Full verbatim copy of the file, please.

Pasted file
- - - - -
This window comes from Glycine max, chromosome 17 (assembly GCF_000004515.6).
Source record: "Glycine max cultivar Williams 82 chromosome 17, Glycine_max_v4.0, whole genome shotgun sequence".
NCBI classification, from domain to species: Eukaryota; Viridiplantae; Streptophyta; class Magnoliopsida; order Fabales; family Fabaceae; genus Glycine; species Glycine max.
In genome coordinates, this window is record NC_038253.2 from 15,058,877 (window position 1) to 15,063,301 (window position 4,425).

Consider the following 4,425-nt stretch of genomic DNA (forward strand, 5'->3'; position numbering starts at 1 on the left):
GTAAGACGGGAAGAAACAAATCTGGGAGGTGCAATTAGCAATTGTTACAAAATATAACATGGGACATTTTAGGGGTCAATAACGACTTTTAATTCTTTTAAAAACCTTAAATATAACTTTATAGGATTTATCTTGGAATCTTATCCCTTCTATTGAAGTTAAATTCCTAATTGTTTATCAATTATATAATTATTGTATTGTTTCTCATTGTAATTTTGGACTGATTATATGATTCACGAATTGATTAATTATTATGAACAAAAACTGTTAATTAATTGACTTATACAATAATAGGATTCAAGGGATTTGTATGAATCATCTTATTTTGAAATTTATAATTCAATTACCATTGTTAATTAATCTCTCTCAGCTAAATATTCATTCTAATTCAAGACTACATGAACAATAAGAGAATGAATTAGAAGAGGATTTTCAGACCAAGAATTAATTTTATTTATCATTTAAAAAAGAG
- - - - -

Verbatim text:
This window comes from Glycine max, chromosome 17 (assembly GCF_000004515.6).
Source record: "Glycine max cultivar Williams 82 chromosome 17, Glycine_max_v4.0, whole genome shotgun sequence".
NCBI classification, from domain to species: Eukaryota; Viridiplantae; Streptophyta; class Magnoliopsida; order Fabales; family Fabaceae; genus Glycine; species Glycine max.
In genome coordinates, this window is record NC_038253.2 from 15,058,877 (window position 1) to 15,063,301 (window position 4,425).

Consider the following 4,425-nt stretch of genomic DNA (forward strand, 5'->3'; position numbering starts at 1 on the left):
GTAAGACGGGAAGAAACAAATCTGGGAGGTGCAATTAGCAATTGTTACAAAATATAACATGGGACATTTTAGGGGTCAATAACGACTTTTAATTCTTTTAAAAACCTTAAATATAACTTTATAGGATTTATCTTGGAATCTTATCCCTTCTATTGAAGTTAAATTCCTAATTGTTTATCAATTATATAATTATTGTATTGTTTCTCATTGTAATTTTGGACTGATTATATGATTCACGAATTGATTAATTATTATGAACAAAAACTGTTAATTAATTGACTTATACAATAATAGGATTCAAGGGATTTGTATGAATCATCTTATTTTGAAATTTATAATTCAATTACCATTGTTAATTAATCTCTCTCAGCTAAATATTCATTCTAATTCAAGACTACATGAACAATAAGAGAATGAATTAGAAGAGGATTTTCAGACCAAGAATTAATTTTATTTATCATTTAAAAAAGAG